Whereby are given unto us exceeding great and precious promises: that by these ye might be partakers of the divine nature, having escaped the corruption that is in the world through lust. 2 Peter 1:4
My childhood didn’t take place in the “technological” age. I did my term papers on a typewriter, and I never used the internet to do them (because the internet was an infant when I was a teenager). However, I am a fan of technology. I like seeing the advances and taking advantage of them. I believe so much more can be accomplished when people have the privileges of technology at their fingertips. Men like Bill Gates and Steve Jobs, pioneers of the computer revolution, have taken productivity to a completely new level.
Despite its obvious usefulness, technology is not what defines who you are; you are defined by what you are apart from technology. There are several things that you must beware of as you continue your daily use of technology. First of all, be careful not to become too dependent on technology. Many people today are so connected to their phones or to the internet that if one of those went missing, they would feel like a huge part of their life had been lost. Secondly, be careful of the isolation brought about by technology. You might be wondering how, in a world when people are more connected than ever through things like Facebook, Twitter, and other social networking sites, we could ever become isolated. While those types of things certainly bring connection, they bring very little interaction with real people. Children are losing their communication skills because so much of their time is spent playing video games or staring into a phone or tablet screen. Look at the table next to you the next time you go out to eat; chances are, more than one of the occupants will be contiuously texting on their phone, completely unaware of the attempts at conversation going on around them.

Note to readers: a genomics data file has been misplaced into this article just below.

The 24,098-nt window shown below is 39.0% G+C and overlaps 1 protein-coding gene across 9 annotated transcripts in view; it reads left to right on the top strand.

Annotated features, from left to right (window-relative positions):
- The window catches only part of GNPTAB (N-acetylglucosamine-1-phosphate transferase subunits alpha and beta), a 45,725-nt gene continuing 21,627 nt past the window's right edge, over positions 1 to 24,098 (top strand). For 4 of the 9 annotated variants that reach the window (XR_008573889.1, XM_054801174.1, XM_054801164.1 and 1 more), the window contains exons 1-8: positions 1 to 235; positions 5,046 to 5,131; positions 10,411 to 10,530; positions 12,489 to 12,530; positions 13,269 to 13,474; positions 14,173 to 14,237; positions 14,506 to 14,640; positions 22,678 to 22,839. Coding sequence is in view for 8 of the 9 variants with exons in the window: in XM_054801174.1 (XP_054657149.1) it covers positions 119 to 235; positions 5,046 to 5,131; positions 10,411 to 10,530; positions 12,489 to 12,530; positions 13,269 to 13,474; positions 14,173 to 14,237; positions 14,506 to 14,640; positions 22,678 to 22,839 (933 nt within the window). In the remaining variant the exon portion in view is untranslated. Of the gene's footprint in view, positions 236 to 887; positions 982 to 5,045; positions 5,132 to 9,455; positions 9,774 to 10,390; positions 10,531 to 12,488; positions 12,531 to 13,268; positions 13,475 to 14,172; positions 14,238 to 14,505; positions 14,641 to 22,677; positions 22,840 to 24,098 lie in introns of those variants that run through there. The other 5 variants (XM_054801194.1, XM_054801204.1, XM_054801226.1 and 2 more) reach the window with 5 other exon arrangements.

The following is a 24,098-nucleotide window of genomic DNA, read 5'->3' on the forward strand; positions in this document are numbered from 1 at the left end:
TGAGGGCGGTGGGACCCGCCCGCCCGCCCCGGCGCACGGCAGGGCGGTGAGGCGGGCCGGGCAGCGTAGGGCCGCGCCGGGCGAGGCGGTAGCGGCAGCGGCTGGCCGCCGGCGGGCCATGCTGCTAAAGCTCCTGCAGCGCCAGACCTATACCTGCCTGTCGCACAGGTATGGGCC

The last, and most vital, warning for young men is to beware of the danger of technology. While it would be detrimental to your social and relationship skills to become absorbed in technological euphoria, your spiritual relationship with God is the most important thing you have; that could be harmed as well. The things spoken of in chat rooms, and the images and videos produced by vile companies seeking the unsuspecting viewer, could grab your spiritual life by the neck and wring the life out of it if you don’t make a conscious effort to avoid them.
My point is not to argue that we should completely abandon the technology that has obviously improved our daily living. What I am saying, though, is that we should be very careful how we use that technology. If we don’t control the technology, it could soon be controlling us.